matched up, what was going on exactly. What the pilots were saying to each other, what they were doing and what was happening with the


So they're meant to be seen in conjuction with each other. Whether they've confined that second black box is an open question right now.

They probably will. I mean, this is still a fairly -- even as large as this area is, it's a fairly contained area. It's not like the plane

went down in the middle of the ocean, it's on a mountainside. And if they put enough searchers into it, eventually sooner or later that other

black box will turn up. The question, of course, still remains whether either one of these black boxes will have survived the crash, Becky.

ANDERSON: Yeah. All right. Jim, stand by with me.

Let's just update the viewers again.

German Chancellor Angela Merkel and French President Francois Hollande have been at the staging area this afternoon, along with the Spanish

prime minister. The French interior minister saying while terrorism cannot be completely ruled out as a possible cause, he says it's not

considered the most likely explanation at the moment.

We are standing by for a news conference from those three respective leaders. And one assumes that we'll be getting more information from

them. And this is the scene very close to this crash site where the podiums have been set up. You can see the flags hung there for the

respective leaders gathering near the crash site. That press conference was expected in the past hour. We've just been told to stand by here at


So we are expecting the leaders of France, Germany and Spain to gather here. And they will address the gathered audience and indeed you the

viewers as we take this live here on CNN.

For any more information that these countries have at present into an investigation which will be slow and painstaking, as Jim has been


Jim, let's just get back to you for the time being. What's the mood in France? It's been a tough start to the year, of course, the mood over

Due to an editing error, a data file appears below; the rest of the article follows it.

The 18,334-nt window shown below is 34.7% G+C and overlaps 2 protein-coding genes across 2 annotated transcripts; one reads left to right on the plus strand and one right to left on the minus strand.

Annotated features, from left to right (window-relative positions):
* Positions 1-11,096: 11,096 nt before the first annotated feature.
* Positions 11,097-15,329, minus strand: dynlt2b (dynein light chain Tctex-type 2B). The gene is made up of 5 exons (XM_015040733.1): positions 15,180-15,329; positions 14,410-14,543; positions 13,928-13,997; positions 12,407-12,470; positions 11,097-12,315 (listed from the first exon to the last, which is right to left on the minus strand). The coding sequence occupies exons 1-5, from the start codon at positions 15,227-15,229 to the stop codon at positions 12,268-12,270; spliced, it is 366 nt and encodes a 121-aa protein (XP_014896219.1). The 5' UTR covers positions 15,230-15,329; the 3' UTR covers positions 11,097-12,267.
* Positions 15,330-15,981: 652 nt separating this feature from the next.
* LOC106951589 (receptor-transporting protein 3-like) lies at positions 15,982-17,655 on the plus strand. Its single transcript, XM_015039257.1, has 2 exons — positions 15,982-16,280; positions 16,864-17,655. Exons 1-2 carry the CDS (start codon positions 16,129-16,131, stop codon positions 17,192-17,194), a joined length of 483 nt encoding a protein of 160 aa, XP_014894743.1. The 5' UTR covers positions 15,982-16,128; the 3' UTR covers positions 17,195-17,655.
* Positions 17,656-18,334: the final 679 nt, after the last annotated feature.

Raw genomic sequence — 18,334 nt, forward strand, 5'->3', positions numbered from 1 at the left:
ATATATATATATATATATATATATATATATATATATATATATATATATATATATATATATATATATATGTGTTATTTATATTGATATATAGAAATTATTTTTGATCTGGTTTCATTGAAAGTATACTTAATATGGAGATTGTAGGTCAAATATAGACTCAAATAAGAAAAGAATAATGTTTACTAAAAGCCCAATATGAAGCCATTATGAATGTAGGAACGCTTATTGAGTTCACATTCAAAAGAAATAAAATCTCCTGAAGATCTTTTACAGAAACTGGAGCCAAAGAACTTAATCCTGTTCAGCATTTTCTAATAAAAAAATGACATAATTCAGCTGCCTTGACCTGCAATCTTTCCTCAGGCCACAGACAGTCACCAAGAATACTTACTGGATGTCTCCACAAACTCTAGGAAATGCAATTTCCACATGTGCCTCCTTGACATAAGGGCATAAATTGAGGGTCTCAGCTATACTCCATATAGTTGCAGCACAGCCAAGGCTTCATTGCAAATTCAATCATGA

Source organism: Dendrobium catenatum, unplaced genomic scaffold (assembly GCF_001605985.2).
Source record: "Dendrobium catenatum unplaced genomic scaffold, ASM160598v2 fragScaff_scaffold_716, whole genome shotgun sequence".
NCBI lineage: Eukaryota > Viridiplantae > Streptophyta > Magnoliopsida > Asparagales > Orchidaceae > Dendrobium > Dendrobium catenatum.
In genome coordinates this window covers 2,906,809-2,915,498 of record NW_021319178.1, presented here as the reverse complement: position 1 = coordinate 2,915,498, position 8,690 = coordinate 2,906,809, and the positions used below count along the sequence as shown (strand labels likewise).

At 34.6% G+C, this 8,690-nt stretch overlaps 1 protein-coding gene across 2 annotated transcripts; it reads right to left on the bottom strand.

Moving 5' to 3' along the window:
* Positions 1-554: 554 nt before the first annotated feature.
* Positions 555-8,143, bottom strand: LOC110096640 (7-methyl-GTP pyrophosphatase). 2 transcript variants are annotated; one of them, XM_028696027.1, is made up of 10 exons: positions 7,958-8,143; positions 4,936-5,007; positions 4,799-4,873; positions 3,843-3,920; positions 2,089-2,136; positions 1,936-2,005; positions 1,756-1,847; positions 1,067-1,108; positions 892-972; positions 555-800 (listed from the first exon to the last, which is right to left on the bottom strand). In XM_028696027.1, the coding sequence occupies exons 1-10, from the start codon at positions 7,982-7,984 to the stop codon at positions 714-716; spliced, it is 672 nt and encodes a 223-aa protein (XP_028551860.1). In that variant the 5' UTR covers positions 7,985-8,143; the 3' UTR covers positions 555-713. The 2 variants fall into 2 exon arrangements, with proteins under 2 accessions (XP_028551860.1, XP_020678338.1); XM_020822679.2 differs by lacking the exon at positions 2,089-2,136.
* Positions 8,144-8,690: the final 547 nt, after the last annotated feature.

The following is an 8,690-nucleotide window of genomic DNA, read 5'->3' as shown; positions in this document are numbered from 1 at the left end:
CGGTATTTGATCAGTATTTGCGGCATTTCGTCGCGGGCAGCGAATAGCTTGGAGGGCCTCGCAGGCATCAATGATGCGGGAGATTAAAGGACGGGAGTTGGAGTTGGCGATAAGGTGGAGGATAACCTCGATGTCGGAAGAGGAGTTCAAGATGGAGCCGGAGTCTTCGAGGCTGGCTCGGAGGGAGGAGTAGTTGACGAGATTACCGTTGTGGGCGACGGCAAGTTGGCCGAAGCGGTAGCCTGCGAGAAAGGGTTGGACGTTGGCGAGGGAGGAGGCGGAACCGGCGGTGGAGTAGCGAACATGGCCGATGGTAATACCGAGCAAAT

the past 24 hours. This is always a very, very difficult time, isn't it?

[11:11:27] BITTERMANN: Absolutely, Becky. I mean, if you look at the last three months here, there's just been one thing after another.

There was the Charlie Hebdo attacks, the bloody terrorism attacks here in Paris and the attack on that kosher supermarket in January. Then we

had just a few days the Argentinian helicopter crash where two helicopters filming a reality television show collided with each other,

and three very well French athletes went down in flames on the helicopters. There's that. And now this huge air crash in the south of


So it has been one thing after another here. It really is kind of fraught time for the French in terms of their emotions.

One of the things that we saw today when Francois Hollande and Angela Merkel visited the crash site they were close to tears, I'd say, almost

very emotional. Certainly Angela Merkel was very emotional when she was talking to the gendarmes who were first on the scene, the first

responders down there and trying to get their story and what had happened to them.

And one of the things that's happened in the delay this afternoon, why that news conference for them, the leaders has been postponed slightly,

is that they've decided to go off to this small village nearby the crash site and lay the plans and dedicate an area for a monument to the

victims of the crash.

So here we are less than -- we're a little bit more than 24 hours after the crash and yet they're already thinking about monument to those who

died in the crash. It's quite an emotional thing, I think, and people want to feel like they can do something, or want to do something we saw

in Germany around the school in Germany where the 16 schoolchildren died.

There's a lot of emotional all across Europe. This is a Paneuropean (ph) tragedy I think, Becky.

ANDERSON: Yeah, why did that flight go down is the question that is still unanswered, a question that may remain unanswered for some time to

come, but as Jim pointing out at least some information hopefully gleaned in the hours to come from the voice cockpit recorder, which has

been recovered -- damaged, it has to be said. And we are waiting -- as we await the press conference that you are seeing pictures of just on

the right hand side of our screens, awaiting the leaders of France, Germany and Spain to address the gathered press there and indeed you the

viewers also, as Jim has been point out.